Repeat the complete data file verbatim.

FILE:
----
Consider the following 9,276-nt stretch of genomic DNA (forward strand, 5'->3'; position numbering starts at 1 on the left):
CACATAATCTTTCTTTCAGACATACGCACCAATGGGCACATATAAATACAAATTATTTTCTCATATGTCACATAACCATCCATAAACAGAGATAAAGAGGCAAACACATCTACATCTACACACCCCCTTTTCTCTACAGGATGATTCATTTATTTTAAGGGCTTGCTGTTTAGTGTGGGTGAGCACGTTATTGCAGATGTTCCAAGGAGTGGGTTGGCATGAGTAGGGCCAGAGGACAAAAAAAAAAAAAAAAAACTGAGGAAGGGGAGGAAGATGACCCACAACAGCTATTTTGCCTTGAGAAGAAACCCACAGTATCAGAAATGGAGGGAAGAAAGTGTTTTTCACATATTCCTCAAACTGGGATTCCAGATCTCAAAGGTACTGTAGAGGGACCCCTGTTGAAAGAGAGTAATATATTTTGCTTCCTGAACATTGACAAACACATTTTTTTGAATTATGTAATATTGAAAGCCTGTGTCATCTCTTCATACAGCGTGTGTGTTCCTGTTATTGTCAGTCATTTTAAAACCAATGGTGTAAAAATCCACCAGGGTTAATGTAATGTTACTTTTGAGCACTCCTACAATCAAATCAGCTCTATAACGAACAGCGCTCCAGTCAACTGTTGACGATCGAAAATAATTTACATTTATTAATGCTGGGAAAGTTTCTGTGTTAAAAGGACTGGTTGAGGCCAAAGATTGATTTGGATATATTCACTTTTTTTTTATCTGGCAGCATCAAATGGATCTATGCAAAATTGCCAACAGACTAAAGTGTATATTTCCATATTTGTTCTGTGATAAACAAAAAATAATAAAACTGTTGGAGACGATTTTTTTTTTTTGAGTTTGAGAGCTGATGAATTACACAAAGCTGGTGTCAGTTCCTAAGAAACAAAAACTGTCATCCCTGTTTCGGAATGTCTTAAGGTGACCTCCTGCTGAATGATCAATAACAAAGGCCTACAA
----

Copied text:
Consider the following 9,276-nt stretch of genomic DNA (forward strand, 5'->3'; position numbering starts at 1 on the left):
CACATAATCTTTCTTTCAGACATACGCACCAATGGGCACATATAAATACAAATTATTTTCTCATATGTCACATAACCATCCATAAACAGAGATAAAGAGGCAAACACATCTACATCTACACACCCCCTTTTCTCTACAGGATGATTCATTTATTTTAAGGGCTTGCTGTTTAGTGTGGGTGAGCACGTTATTGCAGATGTTCCAAGGAGTGGGTTGGCATGAGTAGGGCCAGAGGACAAAAAAAAAAAAAAAAAACTGAGGAAGGGGAGGAAGATGACCCACAACAGCTATTTTGCCTTGAGAAGAAACCCACAGTATCAGAAATGGAGGGAAGAAAGTGTTTTTCACATATTCCTCAAACTGGGATTCCAGATCTCAAAGGTACTGTAGAGGGACCCCTGTTGAAAGAGAGTAATATATTTTGCTTCCTGAACATTGACAAACACATTTTTTTGAATTATGTAATATTGAAAGCCTGTGTCATCTCTTCATACAGCGTGTGTGTTCCTGTTATTGTCAGTCATTTTAAAACCAATGGTGTAAAAATCCACCAGGGTTAATGTAATGTTACTTTTGAGCACTCCTACAATCAAATCAGCTCTATAACGAACAGCGCTCCAGTCAACTGTTGACGATCGAAAATAATTTACATTTATTAATGCTGGGAAAGTTTCTGTGTTAAAAGGACTGGTTGAGGCCAAAGATTGATTTGGATATATTCACTTTTTTTTTATCTGGCAGCATCAAATGGATCTATGCAAAATTGCCAACAGACTAAAGTGTATATTTCCATATTTGTTCTGTGATAAACAAAAAATAATAAAACTGTTGGAGACGATTTTTTTTTTTTGAGTTTGAGAGCTGATGAATTACACAAAGCTGGTGTCAGTTCCTAAGAAACAAAAACTGTCATCCCTGTTTCGGAATGTCTTAAGGTGACCTCCTGCTGAATGATCAATAACAAAGGCCTACAA